watering African Violet


Only for Gray-Haired Ladies?

I’m coming out. Today. Let me explain.

Decades ago, when just starting getting my hands in the dirt, I — perhaps other people, perhaps it was even true — thought it was only gray-haired ladies who grew African violets. As it turns out, a number of years after I had started gardening, I was offered an African violet plant (by a gray-haired lady). Back then, before I had accumulated too many plants, I was less discriminating than I am these days. I accepted.

I figured I could provide the special conditions African violets demand, according to what I read in numerous publications. “Proper watering and soil moisture is critical to your success,” I was told by one publication. I could provide the needed consistently moist soil with a potting mix especially rich in peat, compost, or some other organic material. I could monitor the plants thirst by lifting the pot to feel its weight or by periodic probing its soil with my electronic moisture meter. watering African VioletI could of course be careful to avoid leaf spotting by not spilling any water, especially cold water, on the leaves. Watering from below would do the trick, with periodic leaching from above to prevent buildup of salts. They also like high humidity.Pebble tray of African violets

Other requirements of African violets that were and are stated are temperatures 70-90 degrees (F) by day and 65-70  degrees at night. I was also admonished to keep an eye out for pests, including aphids, cyclamen mites, and mealybugs, and symptoms of disease. Root rot, for example.

Oh, and regular feeding should be administered except when resting (to the plants, not me).

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Mine Aren’t Frilly

    And now, with a bow to my feminine side, a little something about African violets, houseplants that have traditionally been thought of as old lady’s flowers. Still, I’ll admit it, I like African violets. They offer so much for what little effort I make in growing them.
    Mainly, what they offer is flowers, and at a time — now and throughout fall and winter — when flowers are at a premium. I have only one variety, but if I was really into African violets, I could be choosing plants with white, pink, blue, or purple flowers, or blue with white picotee, or white blushed pink, or . . . any one of a number of flower colors and color combinations. And then there are varieties with ruffled, scalloped, quilted, or variegated leaves. And plants that range from few-inch wide miniatures to over a foot-wide large.
    My African violets are standard issue blue-flowered, flat-leafed, medium sized plants.
    As I said, I put little effort into growing them.
    If you study up on growing African violets, though, you’d think them very exacting in their requirements. For starters, they’re said to need special potting soil, well-drained but, with the addition of extra peat or sphagnum moss, consistently moist. They’re said to need bright light, preferably a north or west facing window, or fluorescent, but not too bright. Direct sun will allegedly burn their leaves. Avoid getting water on the leaves or it will leave a dark spot. Avoid getting water at the base of the plant (the crown) or it will rot. Avoid overwatering. Avoid underwatering. Oh, and I almost forgot to mention: Avoid cold water.watering African Violet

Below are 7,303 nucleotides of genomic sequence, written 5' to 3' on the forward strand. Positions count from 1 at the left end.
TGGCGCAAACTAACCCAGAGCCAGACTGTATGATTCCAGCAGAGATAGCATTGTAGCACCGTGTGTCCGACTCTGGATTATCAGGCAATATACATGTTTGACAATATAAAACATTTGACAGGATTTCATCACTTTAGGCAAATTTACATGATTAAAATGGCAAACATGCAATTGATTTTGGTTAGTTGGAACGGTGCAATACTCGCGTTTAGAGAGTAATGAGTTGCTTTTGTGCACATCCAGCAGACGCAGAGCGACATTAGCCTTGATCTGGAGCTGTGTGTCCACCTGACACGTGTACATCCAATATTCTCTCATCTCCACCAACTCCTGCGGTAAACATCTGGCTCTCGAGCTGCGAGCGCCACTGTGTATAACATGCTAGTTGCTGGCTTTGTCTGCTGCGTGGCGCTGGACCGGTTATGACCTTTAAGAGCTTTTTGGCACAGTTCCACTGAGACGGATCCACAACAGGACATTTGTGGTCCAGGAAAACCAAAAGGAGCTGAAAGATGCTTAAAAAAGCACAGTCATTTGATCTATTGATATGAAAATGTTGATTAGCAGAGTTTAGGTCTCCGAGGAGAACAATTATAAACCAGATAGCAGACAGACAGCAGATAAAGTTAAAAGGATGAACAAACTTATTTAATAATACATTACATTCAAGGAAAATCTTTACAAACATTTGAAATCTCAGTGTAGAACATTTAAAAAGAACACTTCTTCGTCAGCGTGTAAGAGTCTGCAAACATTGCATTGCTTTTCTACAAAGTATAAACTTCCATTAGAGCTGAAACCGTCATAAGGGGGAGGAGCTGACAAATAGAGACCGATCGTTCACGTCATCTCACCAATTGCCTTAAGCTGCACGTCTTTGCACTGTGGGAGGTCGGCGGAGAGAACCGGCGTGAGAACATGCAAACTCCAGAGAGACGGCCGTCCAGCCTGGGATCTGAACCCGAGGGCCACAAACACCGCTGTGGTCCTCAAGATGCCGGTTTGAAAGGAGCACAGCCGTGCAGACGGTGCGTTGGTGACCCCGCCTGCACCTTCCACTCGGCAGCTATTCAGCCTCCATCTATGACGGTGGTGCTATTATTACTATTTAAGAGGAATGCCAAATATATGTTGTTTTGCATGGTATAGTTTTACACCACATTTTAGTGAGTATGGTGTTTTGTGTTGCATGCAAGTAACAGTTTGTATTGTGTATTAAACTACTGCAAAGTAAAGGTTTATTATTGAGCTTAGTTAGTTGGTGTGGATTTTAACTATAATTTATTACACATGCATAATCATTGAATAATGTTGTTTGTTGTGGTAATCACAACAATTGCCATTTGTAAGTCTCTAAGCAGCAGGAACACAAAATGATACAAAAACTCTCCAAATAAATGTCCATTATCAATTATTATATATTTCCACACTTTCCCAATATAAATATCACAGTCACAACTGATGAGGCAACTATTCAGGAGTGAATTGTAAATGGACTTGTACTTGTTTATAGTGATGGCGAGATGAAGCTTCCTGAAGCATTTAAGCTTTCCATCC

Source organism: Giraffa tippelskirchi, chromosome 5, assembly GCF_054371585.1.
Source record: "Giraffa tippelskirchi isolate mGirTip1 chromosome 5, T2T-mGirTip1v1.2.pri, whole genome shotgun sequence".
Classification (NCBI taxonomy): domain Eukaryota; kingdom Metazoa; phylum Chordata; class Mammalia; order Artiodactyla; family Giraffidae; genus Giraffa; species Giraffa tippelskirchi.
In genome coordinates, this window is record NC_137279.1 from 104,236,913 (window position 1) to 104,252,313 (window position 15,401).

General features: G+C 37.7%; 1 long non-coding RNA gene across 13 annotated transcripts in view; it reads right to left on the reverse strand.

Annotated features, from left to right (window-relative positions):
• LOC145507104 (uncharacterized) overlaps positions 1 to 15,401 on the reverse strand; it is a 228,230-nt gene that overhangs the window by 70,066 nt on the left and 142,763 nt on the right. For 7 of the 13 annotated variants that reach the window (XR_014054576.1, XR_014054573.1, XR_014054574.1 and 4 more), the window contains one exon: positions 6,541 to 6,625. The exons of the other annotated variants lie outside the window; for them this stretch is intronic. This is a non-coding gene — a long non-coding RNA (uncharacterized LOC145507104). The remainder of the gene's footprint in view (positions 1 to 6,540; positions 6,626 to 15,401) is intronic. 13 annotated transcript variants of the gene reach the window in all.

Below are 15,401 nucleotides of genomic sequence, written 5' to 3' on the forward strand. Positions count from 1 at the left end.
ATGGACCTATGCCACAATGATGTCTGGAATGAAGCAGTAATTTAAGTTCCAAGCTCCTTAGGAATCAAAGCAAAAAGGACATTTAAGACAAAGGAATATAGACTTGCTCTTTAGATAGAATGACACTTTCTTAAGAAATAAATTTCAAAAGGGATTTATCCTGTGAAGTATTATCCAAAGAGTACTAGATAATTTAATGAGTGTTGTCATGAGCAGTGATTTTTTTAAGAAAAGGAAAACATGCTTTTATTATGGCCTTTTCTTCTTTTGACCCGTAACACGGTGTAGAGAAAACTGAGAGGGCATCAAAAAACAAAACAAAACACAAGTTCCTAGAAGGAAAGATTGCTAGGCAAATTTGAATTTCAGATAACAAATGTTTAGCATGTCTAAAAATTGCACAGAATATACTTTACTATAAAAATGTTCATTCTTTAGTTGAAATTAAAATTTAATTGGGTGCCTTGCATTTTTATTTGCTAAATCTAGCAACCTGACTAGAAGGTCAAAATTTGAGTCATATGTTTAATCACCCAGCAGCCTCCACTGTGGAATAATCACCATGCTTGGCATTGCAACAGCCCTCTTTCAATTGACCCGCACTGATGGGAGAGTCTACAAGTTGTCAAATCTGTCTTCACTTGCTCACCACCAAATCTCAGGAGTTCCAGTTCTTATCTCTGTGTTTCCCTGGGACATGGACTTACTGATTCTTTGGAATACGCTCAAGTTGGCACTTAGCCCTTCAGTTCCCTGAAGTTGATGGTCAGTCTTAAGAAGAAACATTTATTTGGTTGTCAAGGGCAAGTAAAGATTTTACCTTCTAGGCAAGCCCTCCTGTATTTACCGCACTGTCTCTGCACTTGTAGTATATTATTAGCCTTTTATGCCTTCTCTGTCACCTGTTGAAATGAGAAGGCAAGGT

Moving on to the air around the plants . . . avoid chilling the plants, moving them away from cold windows at night or stuffing some newspaper between the plants and the window. But also don’t keep the plants too warm.  Also, ramp up the humidity by growing them in the basement or setting them above trays filled with pebbles and water.
    Whew! That’s effort. I don’t do any of that. I use the same potting soil for African violets as for all my other plants (except succulents), from tomato seedlings to fig trees to bonsai Ficus. My plants sit happily in south and west windows, some in a cold room with nothing to stop the flow of cold from the the glass. My watering is whimsical, leaving them sometimes sitting in too much water and other times in bone-dry soil. I pay no special attention to water temperature or to whether or not water gets on the leaves.
    My African violets are growing and flowering just fine.

Leaves into Plants

    Perhaps my African violets grow too well because every a couple of years or so they get so overgrown that they’re spilling up and out of their pots. Then it’s time for one of the coolest things about growing them, and that’s propagating them.
 Rooting African violet leaves   I do so by cuttings, but not by the usual stem cuttings. African violets hardly have a stem; the crown, or whorl of leaves, is a foreshortening stem, too short for a stem cutting. I propagate them with leaf cuttings, typically taken in spring. Nothing complicated here: Just pull off some leaves and poke the leaf stalks (petioles) into a rooting mix of potting soil or equal parts peat and perlite. Water thoroughly, make a plastic tent or use an upturned, clear jar to maintain humidity, and move the whole setup to a bright location (definitely not full sun this time, or plants might cook!).

African violet leaves, rooted

African violet leaves, rooted

    All that’s needed is patience. In a few weeks, from the bases of the leaf stalks appear new shoots, on their way to becoming whole, new plants. Fascinating.

Leaves into Plants, Another Way

    A few years back I sowed dust-like seeds from a begonia plant. The seedlings matured into a few plants that were mounds of green, dripping all summer long with fire-engine red blossoms. I cloned the plants with stem cuttings, which took up a lot of space and were slow to root. So, I’m thinking, why not leaf cuttings for the begonias also, this spring?
    Begonias can be multiplied by cutting the fleshier parts of leaves into triangular sections, each with a major vein, and sticking each triangle upright in a rooting mix. Or, another approach is to cut across the large veins on the undersurface of a begonia leaf, then lay the whole leaf on the rooting mix, pinning it down to maintain contact with the mix. In either case, with moisture, a clear tent, bright light, etc., roots and new plants develop. Again, fascinating.

Any Cell Can Do It